The Brexit referendum was not democractic.
Those in the chattering classes who are sympathetic to the choice of some of the British people to leave the European Union are starting to insist that it was an act of democratic self-determination, and that those of us (myself included) who think it was an utter disaster that should be stopped by any legal means are violating some kind of norm of democratic respect.
There are a lot of answers that those of us in the stop-Brexit camp might give to that. For example, you might say that democracy is just one of several important political values, and that democratic self-determination sometimes has to give way to preventing national self-destruction. Or you might say that democratic decisions ought not to be given any respect when they’re built on an astonishing cocktail of lies and xenophobia.
Both of those things are arguably true. But I’m not here to argue for either of them.
Instead, I’m here to convince you that the Brexit referendum itself was antidemocratic. Let’s go over how.
The Britons with the most to lose were not allowed to vote
First, and most importantly, the people with the most to lose from Brexit were excluded from the polls. This includes two categories of people: Britons actually living abroad, and young Britons.
Britons abroad were disenfranchised
British voting rules prohibit any British citizen who has lived abroad for more than fifteen years from voting. I take this one personally. I’m a dual US/UK citizen, living in the U.S., and I couldn’t vote. I’ve had no say whatsoever in the decision of others to take the benefits of the European Union away from me.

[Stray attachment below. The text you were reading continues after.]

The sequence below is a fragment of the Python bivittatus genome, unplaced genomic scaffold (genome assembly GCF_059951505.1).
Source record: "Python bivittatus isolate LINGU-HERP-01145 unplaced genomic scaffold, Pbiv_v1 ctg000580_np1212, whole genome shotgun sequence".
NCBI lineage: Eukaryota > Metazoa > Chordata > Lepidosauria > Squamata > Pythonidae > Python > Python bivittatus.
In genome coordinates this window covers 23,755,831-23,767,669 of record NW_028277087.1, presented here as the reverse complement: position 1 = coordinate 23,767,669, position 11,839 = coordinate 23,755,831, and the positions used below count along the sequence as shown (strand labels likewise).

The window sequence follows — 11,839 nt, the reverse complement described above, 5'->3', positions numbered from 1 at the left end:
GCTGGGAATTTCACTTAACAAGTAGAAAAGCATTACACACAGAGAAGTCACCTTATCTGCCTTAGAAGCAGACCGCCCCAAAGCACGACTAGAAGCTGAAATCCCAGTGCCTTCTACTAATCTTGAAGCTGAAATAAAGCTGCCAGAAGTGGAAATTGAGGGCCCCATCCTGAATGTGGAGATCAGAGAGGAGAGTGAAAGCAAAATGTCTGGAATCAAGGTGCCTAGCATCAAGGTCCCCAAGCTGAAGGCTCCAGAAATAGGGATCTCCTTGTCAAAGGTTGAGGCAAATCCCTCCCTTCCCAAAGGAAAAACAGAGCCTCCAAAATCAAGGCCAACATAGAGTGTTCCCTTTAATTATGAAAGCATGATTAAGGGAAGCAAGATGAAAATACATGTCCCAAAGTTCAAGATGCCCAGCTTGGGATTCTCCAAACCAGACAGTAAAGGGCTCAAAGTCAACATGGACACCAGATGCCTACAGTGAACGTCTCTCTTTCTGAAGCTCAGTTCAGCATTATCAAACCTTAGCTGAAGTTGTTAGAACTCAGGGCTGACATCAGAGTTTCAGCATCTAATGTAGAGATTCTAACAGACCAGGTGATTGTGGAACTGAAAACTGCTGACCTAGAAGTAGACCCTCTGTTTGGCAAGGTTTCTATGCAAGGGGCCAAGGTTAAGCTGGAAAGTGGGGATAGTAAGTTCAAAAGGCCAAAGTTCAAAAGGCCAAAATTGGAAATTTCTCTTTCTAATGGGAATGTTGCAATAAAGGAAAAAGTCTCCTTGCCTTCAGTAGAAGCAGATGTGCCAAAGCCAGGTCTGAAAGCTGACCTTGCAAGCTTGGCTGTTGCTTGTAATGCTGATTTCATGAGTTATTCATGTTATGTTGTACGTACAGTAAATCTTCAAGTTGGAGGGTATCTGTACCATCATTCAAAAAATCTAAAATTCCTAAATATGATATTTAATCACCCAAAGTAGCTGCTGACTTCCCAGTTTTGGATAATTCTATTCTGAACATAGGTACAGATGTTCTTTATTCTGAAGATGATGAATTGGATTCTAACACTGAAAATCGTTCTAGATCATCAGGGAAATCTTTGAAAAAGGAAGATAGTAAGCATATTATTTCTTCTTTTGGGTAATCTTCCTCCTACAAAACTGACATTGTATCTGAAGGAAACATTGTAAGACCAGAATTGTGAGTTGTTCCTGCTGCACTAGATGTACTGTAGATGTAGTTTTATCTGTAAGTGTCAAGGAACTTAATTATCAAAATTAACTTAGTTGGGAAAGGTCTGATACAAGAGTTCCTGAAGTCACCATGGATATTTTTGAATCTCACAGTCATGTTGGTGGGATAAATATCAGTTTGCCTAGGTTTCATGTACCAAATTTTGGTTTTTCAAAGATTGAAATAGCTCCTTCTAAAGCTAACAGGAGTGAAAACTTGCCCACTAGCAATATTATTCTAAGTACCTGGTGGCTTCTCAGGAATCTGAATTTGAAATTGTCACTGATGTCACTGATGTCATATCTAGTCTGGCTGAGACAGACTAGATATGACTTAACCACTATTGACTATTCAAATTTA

But maybe you don’t find me all that sympathetic. I’m a dual citizen, already overprivileged in that department. Fine. How about my mom? She is just a U.K. citizen. But she’s lived in the U.S. for a long time. Suddenly, Europe was taken from her too, and she also didn’t get any say in the matter.
But let’s talk about someone even more sympathetic. How about a British citizen who has lived and worked in another E.U. country for fifteen years?
According to Her Majesty’s Government, approximately 2 million (see page 17 of this document) Britons live abroad in the E.U. Anyone who had done so for more than 15 years was disenfranchised, even though the referendum put their legal rights at risk.
How many of those people will have to uproot their lives, kicked out of their homes because of the votes of their fellow citizens? How many would have voted Remain if they were allowed to cast a ballot? Is that democratic?
Young Britons were disenfranchised
In the Scottish secession referendum, sixteen and seventeen year-olds were allowed to vote. And this was the right decision, because this kind of massive, fundamental change to the structure of government has the biggest impact on the young, who have the longest time to live with the changes and who are most vulnerable (for example, because they have less property) to their consequences. As a matter of intergenerational justice, if we must make decisions by referendum, the young should get a vote.
By contrast, sixteen and seventeen year-olds were not allowed to vote in the E.U. referendum.
Those young people who could vote, overwhelmingly voted to remain.
So let’s sum up so far.
- The people with the most to lose from the decision voted to remain; and
- Many of those with the most to lose could have been granted the franchise but weren’t.
How can we ever call such a referendum “democratic?” No wonder that some young people feel betrayed by their elders, who enjoyed the benefits of the European Union then decided to raise the drawbridge for the next generation. And no wonder I, and my fellow British citizens living abroad, feel betrayed by those who live on the Isles.
Democracy is not just “if you can get a majority to vote for it, it goes”